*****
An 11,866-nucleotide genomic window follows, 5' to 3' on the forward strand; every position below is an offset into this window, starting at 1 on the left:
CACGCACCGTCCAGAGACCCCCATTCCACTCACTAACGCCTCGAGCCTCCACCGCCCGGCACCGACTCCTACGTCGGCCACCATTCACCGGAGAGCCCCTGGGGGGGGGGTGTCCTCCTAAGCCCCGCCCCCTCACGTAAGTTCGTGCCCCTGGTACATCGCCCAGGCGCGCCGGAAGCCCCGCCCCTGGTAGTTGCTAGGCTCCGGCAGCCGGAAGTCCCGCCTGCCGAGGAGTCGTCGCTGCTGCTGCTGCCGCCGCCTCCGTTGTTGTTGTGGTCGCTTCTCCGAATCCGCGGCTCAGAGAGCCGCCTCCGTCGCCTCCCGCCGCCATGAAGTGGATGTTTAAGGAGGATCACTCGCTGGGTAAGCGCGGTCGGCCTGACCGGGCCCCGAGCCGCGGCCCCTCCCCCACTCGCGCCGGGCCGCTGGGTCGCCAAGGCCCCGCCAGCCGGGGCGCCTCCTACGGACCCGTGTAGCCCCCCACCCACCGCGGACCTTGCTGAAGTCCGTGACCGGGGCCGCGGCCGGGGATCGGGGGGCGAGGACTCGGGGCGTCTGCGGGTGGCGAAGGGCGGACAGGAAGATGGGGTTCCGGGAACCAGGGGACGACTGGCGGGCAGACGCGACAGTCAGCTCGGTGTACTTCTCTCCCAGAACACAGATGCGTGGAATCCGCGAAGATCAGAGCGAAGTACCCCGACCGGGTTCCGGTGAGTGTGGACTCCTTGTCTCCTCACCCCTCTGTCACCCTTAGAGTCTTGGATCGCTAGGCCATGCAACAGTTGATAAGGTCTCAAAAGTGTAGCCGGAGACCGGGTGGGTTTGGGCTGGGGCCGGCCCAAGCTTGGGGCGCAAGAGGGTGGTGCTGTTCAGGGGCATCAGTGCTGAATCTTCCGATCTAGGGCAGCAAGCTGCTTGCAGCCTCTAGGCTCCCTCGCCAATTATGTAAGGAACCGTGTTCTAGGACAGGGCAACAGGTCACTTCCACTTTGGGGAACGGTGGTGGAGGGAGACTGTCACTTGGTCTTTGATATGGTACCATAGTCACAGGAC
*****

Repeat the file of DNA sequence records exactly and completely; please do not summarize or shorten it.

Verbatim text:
An 11,866-nucleotide genomic window follows, 5' to 3' on the forward strand; every position below is an offset into this window, starting at 1 on the left:
CACGCACCGTCCAGAGACCCCCATTCCACTCACTAACGCCTCGAGCCTCCACCGCCCGGCACCGACTCCTACGTCGGCCACCATTCACCGGAGAGCCCCTGGGGGGGGGGTGTCCTCCTAAGCCCCGCCCCCTCACGTAAGTTCGTGCCCCTGGTACATCGCCCAGGCGCGCCGGAAGCCCCGCCCCTGGTAGTTGCTAGGCTCCGGCAGCCGGAAGTCCCGCCTGCCGAGGAGTCGTCGCTGCTGCTGCTGCCGCCGCCTCCGTTGTTGTTGTGGTCGCTTCTCCGAATCCGCGGCTCAGAGAGCCGCCTCCGTCGCCTCCCGCCGCCATGAAGTGGATGTTTAAGGAGGATCACTCGCTGGGTAAGCGCGGTCGGCCTGACCGGGCCCCGAGCCGCGGCCCCTCCCCCACTCGCGCCGGGCCGCTGGGTCGCCAAGGCCCCGCCAGCCGGGGCGCCTCCTACGGACCCGTGTAGCCCCCCACCCACCGCGGACCTTGCTGAAGTCCGTGACCGGGGCCGCGGCCGGGGATCGGGGGGCGAGGACTCGGGGCGTCTGCGGGTGGCGAAGGGCGGACAGGAAGATGGGGTTCCGGGAACCAGGGGACGACTGGCGGGCAGACGCGACAGTCAGCTCGGTGTACTTCTCTCCCAGAACACAGATGCGTGGAATCCGCGAAGATCAGAGCGAAGTACCCCGACCGGGTTCCGGTGAGTGTGGACTCCTTGTCTCCTCACCCCTCTGTCACCCTTAGAGTCTTGGATCGCTAGGCCATGCAACAGTTGATAAGGTCTCAAAAGTGTAGCCGGAGACCGGGTGGGTTTGGGCTGGGGCCGGCCCAAGCTTGGGGCGCAAGAGGGTGGTGCTGTTCAGGGGCATCAGTGCTGAATCTTCCGATCTAGGGCAGCAAGCTGCTTGCAGCCTCTAGGCTCCCTCGCCAATTATGTAAGGAACCGTGTTCTAGGACAGGGCAACAGGTCACTTCCACTTTGGGGAACGGTGGTGGAGGGAGACTGTCACTTGGTCTTTGATATGGTACCATAGTCACAGGAC